I did everything on your list other than the snow ball fight. No snow in south Texas. Wen’t on bike rides while still in grade school 15 to 30 miles away from home. With friends. Worked at a mom and pop store at about age 8 for mad money. Loved a good fight. Always getting in one until high school then girls where more important than fighting. Father started me out with a 22 single shot rifle. did such a good job at it. I ended up with the option of joining the Marin Corps Sharp Shooter club. That I turned down with my wife pregnant at the time. Of all the things I did as a kid climbing was the leader in all of them. I was the one that would climb the highest. If someone climbed a little higher I’d jump on that tree and get up higher than them. I always had my all in one pocket knife. They had a different name back then I just don’t remember it. My favorite game was bucket ball. Only to rules. Rule 1 Put the ball in the bucket. Rule 2 There are no more rules. a fist to the face was legal and I got them Ended up with several cracked ribs to. Camping thanks to dad when I joined the Marine Corps. the others thought of me as a natural getting advise from me that survival class didn’t teach back then, as well. And I took all their survival courses Jungle, Desert, Arctic, Ocean, Mountain and NBC other than the ocean one loved doing it I volunteered for each one. I’d come home at times so dirty that mom couldn’t tell which kid was her’s until we said something I loved being a kid and growing up without limits. Never thought about it until now. But thank God they didn’t have video games when I was a kid. I would have missed out on so much.

    Reply to this comment
  76. DEKE January 2, 10:58

    getting pulled on a sled behind my uncles pickup truck down a country road!

    Reply to this comment
  77. insanecandycane January 2, 11:36

    i was raised like that, have scar that required 5 stitches when the broadhead on one of my dads arrows touched my calf in the 1960’s , was shooting his bow out the back door without anyone knowing i was doing it.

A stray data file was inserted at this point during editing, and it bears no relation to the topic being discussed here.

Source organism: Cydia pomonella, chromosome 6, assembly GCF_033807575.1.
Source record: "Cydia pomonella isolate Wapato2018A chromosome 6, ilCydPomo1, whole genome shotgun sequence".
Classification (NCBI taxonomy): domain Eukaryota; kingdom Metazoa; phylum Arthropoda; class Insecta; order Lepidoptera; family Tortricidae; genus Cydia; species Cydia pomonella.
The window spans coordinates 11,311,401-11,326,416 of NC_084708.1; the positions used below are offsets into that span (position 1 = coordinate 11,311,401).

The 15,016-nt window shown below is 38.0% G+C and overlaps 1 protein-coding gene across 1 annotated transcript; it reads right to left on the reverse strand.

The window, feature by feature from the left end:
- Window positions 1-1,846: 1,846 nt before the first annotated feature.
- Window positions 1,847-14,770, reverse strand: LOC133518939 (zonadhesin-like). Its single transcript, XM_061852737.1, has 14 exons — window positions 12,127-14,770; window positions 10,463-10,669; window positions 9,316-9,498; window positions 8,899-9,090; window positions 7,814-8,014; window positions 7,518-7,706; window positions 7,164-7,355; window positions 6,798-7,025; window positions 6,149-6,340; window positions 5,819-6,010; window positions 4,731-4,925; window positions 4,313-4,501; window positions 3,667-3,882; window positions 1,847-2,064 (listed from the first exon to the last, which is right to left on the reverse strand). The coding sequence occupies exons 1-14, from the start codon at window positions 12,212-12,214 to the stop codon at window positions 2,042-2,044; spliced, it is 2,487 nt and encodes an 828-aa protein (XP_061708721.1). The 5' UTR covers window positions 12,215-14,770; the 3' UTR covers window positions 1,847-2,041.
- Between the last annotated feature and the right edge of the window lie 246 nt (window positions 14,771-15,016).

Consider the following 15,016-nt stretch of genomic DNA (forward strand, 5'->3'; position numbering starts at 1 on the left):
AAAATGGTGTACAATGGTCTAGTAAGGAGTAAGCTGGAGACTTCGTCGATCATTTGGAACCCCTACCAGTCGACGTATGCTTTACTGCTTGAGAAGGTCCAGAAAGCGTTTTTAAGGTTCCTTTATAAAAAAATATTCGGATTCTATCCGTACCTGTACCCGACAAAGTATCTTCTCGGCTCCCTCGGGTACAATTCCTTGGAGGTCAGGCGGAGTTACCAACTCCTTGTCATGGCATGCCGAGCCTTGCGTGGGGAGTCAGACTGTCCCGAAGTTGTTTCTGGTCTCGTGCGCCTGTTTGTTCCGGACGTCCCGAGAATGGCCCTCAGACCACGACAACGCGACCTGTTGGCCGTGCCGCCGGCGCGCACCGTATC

if CPS or any agency comes in contact with my family, there is going to be bloodshed! my morals say i can kill anyone for just looking at me wrong, but i play nice until cornered. im NOT going to play with anyone messing with my family. i can wipe out a whole fucking town by turning 1 valve at THEIR water treating system. i use to paint water towers, and took chemistry in college, how far these sorry pieces of shit want to take it is up to them, but they better leave me and my family be!! they think it is ok to shoot teenage boys in the back then lay in the bushes for 3 days claiming they are under fire, they claim it is ok to use a gas against americans that is banned by the geneva convention and burn innosent children alive! so ill do what ever i can to make them pay if they mess with me!!!

    Reply to this comment
  78. john January 2, 11:38

    Many of the listed items ARE harmful and potentially fatal, only a fool would encourage them

    Reply to this comment
    • Black Swan January 2, 16:56

      The items in the original article didn’t sound all that bad. Some of them sounded kind of fun even now! You are right that many posters are telling stories about stuff that would be dangerous both then and now. But…those stories may have taken on a few, ummm…accretions over the years!

      Reminds me of something my dad told me about people’s reports of animals they saw out in the woods and fields. He said “They never get any smaller!” I kept that in mind when he told me about fish he’d caught, or that got away, especially if it was a long time back.